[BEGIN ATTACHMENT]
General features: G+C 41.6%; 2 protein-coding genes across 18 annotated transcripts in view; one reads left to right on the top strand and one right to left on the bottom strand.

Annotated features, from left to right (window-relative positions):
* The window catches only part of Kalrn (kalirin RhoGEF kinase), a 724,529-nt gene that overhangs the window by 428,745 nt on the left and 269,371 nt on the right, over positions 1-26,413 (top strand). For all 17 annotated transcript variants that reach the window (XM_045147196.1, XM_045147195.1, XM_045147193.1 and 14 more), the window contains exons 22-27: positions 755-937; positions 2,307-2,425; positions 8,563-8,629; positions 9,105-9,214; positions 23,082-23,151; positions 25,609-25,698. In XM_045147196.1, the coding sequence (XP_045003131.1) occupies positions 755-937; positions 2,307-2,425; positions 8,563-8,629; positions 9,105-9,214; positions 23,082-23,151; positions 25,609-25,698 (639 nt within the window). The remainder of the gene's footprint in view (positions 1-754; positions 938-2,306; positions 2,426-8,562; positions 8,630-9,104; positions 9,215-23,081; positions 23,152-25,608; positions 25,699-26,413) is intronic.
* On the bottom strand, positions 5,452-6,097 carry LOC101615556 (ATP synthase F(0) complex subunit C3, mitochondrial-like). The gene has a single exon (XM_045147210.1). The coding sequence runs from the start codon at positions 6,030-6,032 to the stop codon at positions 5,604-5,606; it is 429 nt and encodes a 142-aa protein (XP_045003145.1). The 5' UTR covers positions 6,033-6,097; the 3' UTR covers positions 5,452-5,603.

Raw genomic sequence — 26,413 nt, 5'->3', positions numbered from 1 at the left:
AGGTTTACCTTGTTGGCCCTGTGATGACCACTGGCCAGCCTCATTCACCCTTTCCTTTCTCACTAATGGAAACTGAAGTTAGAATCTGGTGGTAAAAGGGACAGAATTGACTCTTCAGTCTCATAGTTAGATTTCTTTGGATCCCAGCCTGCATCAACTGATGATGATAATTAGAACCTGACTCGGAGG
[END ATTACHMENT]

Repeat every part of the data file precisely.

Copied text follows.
General features: G+C 41.6%; 2 protein-coding genes across 18 annotated transcripts in view; one reads left to right on the top strand and one right to left on the bottom strand.

Annotated features, from left to right (window-relative positions):
* The window catches only part of Kalrn (kalirin RhoGEF kinase), a 724,529-nt gene that overhangs the window by 428,745 nt on the left and 269,371 nt on the right, over positions 1-26,413 (top strand). For all 17 annotated transcript variants that reach the window (XM_045147196.1, XM_045147195.1, XM_045147193.1 and 14 more), the window contains exons 22-27: positions 755-937; positions 2,307-2,425; positions 8,563-8,629; positions 9,105-9,214; positions 23,082-23,151; positions 25,609-25,698. In XM_045147196.1, the coding sequence (XP_045003131.1) occupies positions 755-937; positions 2,307-2,425; positions 8,563-8,629; positions 9,105-9,214; positions 23,082-23,151; positions 25,609-25,698 (639 nt within the window). The remainder of the gene's footprint in view (positions 1-754; positions 938-2,306; positions 2,426-8,562; positions 8,630-9,104; positions 9,215-23,081; positions 23,152-25,608; positions 25,699-26,413) is intronic.
* On the bottom strand, positions 5,452-6,097 carry LOC101615556 (ATP synthase F(0) complex subunit C3, mitochondrial-like). The gene has a single exon (XM_045147210.1). The coding sequence runs from the start codon at positions 6,030-6,032 to the stop codon at positions 5,604-5,606; it is 429 nt and encodes a 142-aa protein (XP_045003145.1). The 5' UTR covers positions 6,033-6,097; the 3' UTR covers positions 5,452-5,603.

Raw genomic sequence — 26,413 nt, 5'->3', positions numbered from 1 at the left:
AGGTTTACCTTGTTGGCCCTGTGATGACCACTGGCCAGCCTCATTCACCCTTTCCTTTCTCACTAATGGAAACTGAAGTTAGAATCTGGTGGTAAAAGGGACAGAATTGACTCTTCAGTCTCATAGTTAGATTTCTTTGGATCCCAGCCTGCATCAACTGATGATGATAATTAGAACCTGACTCGGAGG